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Surely the public have a right to observe the co-option of someone who is going to represent them, no matter who it is?

3 Answers

0 votes
I think this might depend on what your idea of what the point of actual co-option is, what I mean is where, when and how the co-option unfolds.

I think it is normal practice for the co-opted member to sit with the public while the co-option announcement is made early in a meeting and then be invited to come forward and sit with the council. That process obviously can't take place unless the co-opted member has first agreed to the co-option and is present at the meeting.

I confess to not being too well versed on the rules of this but from experience the council may concider a person suitable for whatever reason and the chair has then contacted them privately to make the suggestion and allow them to consider. If they agree the announcement as above has then been made at the next public meeting with the new member present in the public seating.

It would seem to me unfair and unreasonable to surprise a resident with a proposal of their co-option during the course of a public meeting, assuming of course that they are present.
answered by (870 points)
0 votes
As highlighted in a previous post Covid 19 has changed the way councils work. It has catapulted many councillors and public into a new world of technology but no councillors is paid for their role and there are no expenses that covers the payment of internet provision
I know of a council where the cooption process is taken outside the meetings altogether so that new members are ready to go for the next meeting thus leaving the meeting to be just down to the running of the parish. The view was It is the councillors that vote, not the public

It is easy to think things are being done wrong but all councillors are part of the policy making and these Policies should be reviewed annually. Cooption should be one of these policies

Whatever the outcome of a cooption it must be documented at a formal meeting
answered by (1.7k points)
If a co-option policy is ignored, and co-options take place outside of public meetings, what is the point of having a policy in the first place?
Covid 19 has forced change on a lot of councils because they could not follow their normal way of working. Some of these changes are temporary, some will be adopted ( post covid) because it improves the way the council works.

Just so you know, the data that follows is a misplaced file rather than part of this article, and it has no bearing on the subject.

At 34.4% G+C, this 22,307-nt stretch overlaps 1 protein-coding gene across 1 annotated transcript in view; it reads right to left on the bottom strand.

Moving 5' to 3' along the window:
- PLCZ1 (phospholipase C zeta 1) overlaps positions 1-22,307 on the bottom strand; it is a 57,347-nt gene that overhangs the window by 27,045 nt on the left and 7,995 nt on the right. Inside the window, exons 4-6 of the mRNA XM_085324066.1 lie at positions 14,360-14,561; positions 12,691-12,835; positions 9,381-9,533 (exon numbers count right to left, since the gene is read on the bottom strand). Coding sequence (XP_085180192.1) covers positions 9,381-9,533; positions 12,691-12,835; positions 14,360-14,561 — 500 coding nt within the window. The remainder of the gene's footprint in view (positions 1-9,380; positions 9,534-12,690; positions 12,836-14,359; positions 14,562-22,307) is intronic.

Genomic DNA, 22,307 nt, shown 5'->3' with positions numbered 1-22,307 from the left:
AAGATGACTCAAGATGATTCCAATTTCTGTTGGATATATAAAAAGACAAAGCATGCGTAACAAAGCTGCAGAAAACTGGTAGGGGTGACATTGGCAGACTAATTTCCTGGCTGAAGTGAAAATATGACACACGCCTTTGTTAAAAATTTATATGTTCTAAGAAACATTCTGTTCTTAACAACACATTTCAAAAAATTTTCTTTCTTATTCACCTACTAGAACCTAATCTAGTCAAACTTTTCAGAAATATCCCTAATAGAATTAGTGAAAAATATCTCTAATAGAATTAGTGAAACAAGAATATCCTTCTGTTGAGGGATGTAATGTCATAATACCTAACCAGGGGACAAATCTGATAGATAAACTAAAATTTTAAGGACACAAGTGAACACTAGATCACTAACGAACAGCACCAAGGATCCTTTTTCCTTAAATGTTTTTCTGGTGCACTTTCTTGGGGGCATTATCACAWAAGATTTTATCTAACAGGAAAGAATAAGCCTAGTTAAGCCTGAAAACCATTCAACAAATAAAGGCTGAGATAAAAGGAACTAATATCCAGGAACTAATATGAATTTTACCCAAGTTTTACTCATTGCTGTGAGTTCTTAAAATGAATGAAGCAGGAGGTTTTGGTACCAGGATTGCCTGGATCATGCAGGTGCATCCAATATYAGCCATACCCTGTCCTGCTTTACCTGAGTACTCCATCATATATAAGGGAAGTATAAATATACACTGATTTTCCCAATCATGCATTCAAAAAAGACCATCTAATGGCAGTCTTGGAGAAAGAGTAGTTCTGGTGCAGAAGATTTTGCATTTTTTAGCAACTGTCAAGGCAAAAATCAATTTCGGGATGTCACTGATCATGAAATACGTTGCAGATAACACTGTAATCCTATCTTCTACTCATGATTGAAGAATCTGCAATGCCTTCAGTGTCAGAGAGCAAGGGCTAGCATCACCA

The legislation we currently work to is ever changing with temporary updates and no doubt will eventually be overhauled when the government gets around to it. (Don't think its top of their priority at the moment!)
I am sure no council has any policy on the use of zoom because before March running a council this way was unheard of. A good council has policies in place to provide guidance but a lot of council do not have many policies at all. I think it is important to accept that currently most councils are trying to keep up business as usual almost working with their arms tied behind their backs.

Sienna0 did not say how members of the public were blocked but I can only assume it is referring to those individuals that do not have internet access but some do not realise that zoom can be accessed by telephones however the application process would have to be sent out to them and received back by post.
Possibly, Clerk Gable, you may have missed the point being made.  It is not about a Zoom policy, it is about a co-option policy.  Zoom is a way of enabling the public to join a meeting, thus complying with a co-option policy which states that co-options will take place in ordinary or extraordinary meetings.  However, with reference to comments made in a previous thread (which the question originated from), the use of online voting forms to co-opt excludes the public, as the forms are completed 'behind closed doors'.  As there is no agenda to inform the public of the co-option, the public do not find out until the next ordinary or extraordinary meeting, when it is recorded, and this could be weeks or months after the co-option has taken place.  This is not being open and transparent with the public.
I do wonder why as councils we are stuck in the old way of doing things, paper trails etc. The government use online voting so why not use it for parish council work

Like I said previously cooption is a vote by councillors only not the public. The public have their chance of an election every four years. Yes ten residents can ask for an election but that is an expensive and unnecessary use of parish precept money. Our last election cost in excess of £3000 for the post of one councillor!
0 votes
Very difficult to understand why anyone would not want to fill vacancies. You can raise this with the democratic officer of the Principle Council . Also if 10 members of the public complain or raise it with the officer you can potentially force an election for vacant seats.
answered by (510 points)
Glad you are in position of having full councils, some of my councils have had at least two vacancies for years Maybe its to do with the North / south divide

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